It had been over two years now… The parched land had become as usual a part of the village as the unsympathetic crimson sky that shone on its emaciated residents, as though glaring furiously for an unknown felony. Not a trace of green could be seen within the farthest of far sights. Water had become an indulgence, so much so that, every drop of it tasted of a strange guilt.
They must have been four years of age when the last drops of water had touched the soils to never reappear from the horizon again. Some of them remembered only faintly how the then compassionate sky used to drench the village in the fluid that was a priced possession of only handfuls now. These kids stayed together, to be separated only in the nights, when they had to reluctantly go to their respective dwellings.
Their days were spent gauging the length and breadth of the village aimlessly. Call it the supremacy of human frame or mere biological adaptation, but these kids never tired of this unprolific little quest for Eldorado which they gleefully set upon day after day despite the pitiless Sun above them. The fervor of the children for this nonsensical and tiring activity puzzled the elders but they were too busy arranging for the essential little for survival to bother any more than seldom rebukes and exasperated shrugs.
Every thorn that punctured the little feet was plucked out to study at a close range. Blood was wiped off the feet, pain forgotten and the course changed. Every shrub they came across was scrutinized intently. Every stunted, wilted dead leaf was kept securely as a valuable specimen for further delving. Sometimes when the skinny bodies of the little warriors gave way to pain and fatigue, they rested a while on the cankered surface beneath the sweltering sky, talking about the next course of action in the meantime.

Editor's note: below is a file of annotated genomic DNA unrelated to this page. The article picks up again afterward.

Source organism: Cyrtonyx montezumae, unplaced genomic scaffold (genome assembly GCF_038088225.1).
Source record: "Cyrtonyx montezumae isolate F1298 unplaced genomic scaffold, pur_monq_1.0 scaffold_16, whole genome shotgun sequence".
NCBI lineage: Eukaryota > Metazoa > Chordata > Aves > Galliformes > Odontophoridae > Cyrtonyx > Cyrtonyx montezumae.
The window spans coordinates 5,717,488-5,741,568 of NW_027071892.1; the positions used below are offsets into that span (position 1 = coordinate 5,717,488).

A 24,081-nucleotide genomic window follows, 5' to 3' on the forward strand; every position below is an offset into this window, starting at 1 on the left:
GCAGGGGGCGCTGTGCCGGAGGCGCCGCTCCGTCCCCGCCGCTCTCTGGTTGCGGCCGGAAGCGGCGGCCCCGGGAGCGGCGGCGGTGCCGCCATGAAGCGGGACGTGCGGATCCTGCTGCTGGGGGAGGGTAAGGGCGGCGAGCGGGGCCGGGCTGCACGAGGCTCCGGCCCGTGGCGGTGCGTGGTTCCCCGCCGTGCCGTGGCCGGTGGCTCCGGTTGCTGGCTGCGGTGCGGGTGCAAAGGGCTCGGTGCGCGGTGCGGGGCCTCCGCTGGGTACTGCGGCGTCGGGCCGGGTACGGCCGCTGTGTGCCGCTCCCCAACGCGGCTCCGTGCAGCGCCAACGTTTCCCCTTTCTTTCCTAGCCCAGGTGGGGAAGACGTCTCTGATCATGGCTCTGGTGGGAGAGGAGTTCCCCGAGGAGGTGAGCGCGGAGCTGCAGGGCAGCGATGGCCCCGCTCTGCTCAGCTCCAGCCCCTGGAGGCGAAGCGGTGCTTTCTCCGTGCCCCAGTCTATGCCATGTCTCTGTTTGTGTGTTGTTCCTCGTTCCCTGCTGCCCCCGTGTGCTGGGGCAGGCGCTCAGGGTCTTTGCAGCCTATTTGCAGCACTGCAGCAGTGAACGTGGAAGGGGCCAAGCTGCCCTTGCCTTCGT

Ask these undersized angels, what it was that they were seeking, and they wouldn’t know what you were talking about. They knew no other way of living. They knew no way to escape or what it was that was to be escaped. They just knew that they had to do something, for they thought it was only through doing something, anything that things could change. What it was that had to be changed, our little travelers found hard to point.
Time, they say, heals all. But this adage too had failed the villagers like all their scanty sources of succor. It was about time they let go of their pursuit unconcluded, and set off for a new place. The arrangements were made, and it was the last day in the village that had been home for all of their lives.
The kids set off like everyday on what they knew was the last of their so many painful albeit pleasurable expeditions in their homeland. There seemed to be a hurry today, that had been absent in the past. They had a lot to do, a lot to plan. Tomorrow, there will be a new place waiting to be discovered…
Life changes course all the time… but its essence hardly, if at all, changes…